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Does Medical Malpractice Law Improve Healthcare Quality? (WP-15-04)

Michael Frakes and Anupam Jena

The researchers estimate the relationship between medical liability forces and healthcare quality using clinically validated measures of treatment quality rather than the coarse measures previously relied upon by scholars. Drawing upon remedy-focused tort reforms—e.g., damage caps—they estimate that current liability rules only modestly improve quality. They contend that this limited independent impact may reflect the structural nature of the present system of rules, which hold physicians to standards determined according to industry customs. They find evidence suggesting, however, that physician practices might respond more significantly to substantive reforms, which alter the standards against which physicians are judged.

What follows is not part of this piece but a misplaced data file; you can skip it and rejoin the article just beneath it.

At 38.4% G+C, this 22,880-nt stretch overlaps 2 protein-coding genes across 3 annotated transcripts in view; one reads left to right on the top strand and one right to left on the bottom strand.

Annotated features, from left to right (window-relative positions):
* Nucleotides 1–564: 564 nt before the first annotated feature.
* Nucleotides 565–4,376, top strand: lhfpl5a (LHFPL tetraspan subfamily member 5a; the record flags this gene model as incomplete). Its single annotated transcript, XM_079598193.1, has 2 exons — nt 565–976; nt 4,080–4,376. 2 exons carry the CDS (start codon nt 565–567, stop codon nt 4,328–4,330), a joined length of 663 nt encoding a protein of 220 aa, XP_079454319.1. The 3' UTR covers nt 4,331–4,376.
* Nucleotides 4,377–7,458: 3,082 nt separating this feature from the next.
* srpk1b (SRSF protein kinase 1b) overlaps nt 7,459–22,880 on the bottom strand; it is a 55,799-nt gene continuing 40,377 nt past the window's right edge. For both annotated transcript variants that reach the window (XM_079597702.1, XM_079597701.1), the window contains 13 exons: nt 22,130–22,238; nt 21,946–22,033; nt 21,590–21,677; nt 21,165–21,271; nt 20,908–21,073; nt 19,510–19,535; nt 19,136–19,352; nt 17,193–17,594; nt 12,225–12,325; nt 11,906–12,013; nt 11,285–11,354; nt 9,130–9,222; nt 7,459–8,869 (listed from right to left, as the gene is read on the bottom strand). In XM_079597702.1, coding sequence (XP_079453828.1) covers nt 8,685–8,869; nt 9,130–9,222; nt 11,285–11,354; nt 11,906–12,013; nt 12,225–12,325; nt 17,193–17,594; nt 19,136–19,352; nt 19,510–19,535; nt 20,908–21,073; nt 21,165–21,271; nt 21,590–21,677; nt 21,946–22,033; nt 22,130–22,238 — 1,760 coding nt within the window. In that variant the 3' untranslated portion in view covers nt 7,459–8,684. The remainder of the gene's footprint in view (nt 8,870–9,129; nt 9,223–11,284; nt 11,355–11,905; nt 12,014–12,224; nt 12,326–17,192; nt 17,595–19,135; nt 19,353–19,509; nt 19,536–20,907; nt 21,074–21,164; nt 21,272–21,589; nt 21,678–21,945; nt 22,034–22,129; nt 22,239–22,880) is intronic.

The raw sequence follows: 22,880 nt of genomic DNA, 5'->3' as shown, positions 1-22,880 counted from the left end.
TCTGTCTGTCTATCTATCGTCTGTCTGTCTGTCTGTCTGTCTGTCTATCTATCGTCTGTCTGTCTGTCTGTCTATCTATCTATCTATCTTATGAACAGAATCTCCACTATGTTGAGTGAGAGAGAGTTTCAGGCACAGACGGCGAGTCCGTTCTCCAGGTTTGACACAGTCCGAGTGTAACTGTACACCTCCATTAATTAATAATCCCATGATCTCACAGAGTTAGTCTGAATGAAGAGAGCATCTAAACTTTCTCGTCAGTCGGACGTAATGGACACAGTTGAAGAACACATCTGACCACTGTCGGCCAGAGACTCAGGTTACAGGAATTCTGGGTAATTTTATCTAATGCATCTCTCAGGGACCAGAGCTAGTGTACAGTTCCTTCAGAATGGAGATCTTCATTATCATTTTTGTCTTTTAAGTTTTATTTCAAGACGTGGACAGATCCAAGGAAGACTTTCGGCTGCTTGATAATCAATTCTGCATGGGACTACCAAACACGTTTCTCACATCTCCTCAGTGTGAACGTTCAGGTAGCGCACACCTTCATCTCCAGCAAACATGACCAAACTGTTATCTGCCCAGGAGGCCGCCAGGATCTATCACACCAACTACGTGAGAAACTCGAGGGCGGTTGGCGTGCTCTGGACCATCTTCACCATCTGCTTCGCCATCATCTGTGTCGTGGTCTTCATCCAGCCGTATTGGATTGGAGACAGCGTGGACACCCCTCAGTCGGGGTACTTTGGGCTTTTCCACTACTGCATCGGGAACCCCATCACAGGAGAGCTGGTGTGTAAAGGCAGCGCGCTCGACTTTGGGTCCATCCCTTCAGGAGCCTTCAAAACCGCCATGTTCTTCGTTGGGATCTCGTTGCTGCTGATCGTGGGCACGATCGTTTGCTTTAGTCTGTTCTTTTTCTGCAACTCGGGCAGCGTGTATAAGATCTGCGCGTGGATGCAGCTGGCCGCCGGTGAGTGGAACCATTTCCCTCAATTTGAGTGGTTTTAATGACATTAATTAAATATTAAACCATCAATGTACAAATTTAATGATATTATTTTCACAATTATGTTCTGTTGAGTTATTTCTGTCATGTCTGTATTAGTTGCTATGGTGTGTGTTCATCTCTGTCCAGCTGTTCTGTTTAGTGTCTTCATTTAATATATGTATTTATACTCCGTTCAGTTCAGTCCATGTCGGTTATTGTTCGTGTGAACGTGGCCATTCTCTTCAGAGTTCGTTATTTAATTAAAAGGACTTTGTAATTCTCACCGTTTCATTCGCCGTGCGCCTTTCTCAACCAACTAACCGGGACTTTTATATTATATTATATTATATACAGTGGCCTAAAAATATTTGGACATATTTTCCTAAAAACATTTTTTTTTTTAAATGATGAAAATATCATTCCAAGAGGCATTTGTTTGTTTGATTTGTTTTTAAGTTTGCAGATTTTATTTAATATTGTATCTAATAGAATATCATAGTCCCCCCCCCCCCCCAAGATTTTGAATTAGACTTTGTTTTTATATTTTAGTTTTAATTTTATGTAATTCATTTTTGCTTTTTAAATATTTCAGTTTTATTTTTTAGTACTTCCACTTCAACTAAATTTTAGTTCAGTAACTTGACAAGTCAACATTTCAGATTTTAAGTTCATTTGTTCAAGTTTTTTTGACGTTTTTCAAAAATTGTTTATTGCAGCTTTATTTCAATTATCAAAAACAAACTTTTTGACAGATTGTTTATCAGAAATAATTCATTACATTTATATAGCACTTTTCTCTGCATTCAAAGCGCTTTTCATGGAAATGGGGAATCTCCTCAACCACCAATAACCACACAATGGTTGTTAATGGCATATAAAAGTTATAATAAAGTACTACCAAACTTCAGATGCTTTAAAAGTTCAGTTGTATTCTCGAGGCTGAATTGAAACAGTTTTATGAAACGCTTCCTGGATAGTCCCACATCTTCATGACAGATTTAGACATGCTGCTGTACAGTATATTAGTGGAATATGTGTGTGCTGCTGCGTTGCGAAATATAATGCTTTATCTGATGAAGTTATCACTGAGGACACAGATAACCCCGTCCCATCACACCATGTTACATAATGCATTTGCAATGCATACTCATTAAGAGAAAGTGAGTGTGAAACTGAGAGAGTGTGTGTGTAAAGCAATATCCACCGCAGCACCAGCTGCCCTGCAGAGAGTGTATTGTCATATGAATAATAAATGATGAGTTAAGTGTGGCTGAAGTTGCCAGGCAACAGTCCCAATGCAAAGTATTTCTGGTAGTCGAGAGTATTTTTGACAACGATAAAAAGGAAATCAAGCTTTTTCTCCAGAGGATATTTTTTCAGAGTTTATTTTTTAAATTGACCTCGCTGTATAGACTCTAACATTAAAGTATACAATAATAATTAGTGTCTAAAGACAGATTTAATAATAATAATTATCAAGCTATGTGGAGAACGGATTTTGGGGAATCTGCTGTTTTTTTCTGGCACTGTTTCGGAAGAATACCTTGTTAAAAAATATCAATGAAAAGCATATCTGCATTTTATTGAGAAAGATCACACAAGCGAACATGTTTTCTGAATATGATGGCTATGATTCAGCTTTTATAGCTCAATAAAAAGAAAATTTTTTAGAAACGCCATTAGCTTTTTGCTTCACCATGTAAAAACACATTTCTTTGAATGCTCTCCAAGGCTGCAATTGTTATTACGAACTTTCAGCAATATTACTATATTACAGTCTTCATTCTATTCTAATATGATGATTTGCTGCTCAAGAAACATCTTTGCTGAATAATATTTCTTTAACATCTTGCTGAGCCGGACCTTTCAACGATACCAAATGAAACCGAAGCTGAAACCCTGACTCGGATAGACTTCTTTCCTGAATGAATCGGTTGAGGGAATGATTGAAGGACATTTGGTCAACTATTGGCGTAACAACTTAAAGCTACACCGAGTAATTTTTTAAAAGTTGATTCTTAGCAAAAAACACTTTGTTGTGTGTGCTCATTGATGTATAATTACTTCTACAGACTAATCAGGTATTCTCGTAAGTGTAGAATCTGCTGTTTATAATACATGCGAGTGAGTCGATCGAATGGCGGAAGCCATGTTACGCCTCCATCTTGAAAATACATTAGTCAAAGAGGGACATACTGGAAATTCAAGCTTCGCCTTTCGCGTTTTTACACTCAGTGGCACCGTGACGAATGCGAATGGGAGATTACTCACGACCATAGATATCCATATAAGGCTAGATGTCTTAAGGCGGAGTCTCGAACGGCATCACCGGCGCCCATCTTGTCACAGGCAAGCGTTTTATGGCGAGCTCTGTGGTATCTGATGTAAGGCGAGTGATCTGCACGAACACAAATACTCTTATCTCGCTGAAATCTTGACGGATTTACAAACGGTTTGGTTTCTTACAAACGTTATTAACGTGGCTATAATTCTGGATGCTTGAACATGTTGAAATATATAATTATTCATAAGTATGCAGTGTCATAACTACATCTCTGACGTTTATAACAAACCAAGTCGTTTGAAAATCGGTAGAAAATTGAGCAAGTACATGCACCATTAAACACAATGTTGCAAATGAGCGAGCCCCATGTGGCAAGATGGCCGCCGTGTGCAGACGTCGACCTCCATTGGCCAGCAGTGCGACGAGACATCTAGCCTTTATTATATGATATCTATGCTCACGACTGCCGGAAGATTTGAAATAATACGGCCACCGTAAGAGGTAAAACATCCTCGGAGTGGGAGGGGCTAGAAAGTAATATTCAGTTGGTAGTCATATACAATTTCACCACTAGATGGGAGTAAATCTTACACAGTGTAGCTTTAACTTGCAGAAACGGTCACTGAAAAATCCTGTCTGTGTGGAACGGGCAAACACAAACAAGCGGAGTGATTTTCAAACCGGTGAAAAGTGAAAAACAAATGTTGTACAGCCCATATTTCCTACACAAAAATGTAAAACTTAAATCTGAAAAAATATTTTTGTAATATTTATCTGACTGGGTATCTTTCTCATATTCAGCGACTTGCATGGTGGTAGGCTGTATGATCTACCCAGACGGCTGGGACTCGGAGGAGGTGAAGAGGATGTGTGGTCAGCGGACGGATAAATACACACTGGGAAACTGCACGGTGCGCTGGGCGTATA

Michael Frakes, Associate Professor of Law and Faculty Fellow, Institute for Policy Research, Northwestern University

Anupam Jena, Assistant Professor of Healthcare Policy and Medicine, Harvard Medical School; Massachusetts General Hospital; and Faculty Research Fellow, NBER

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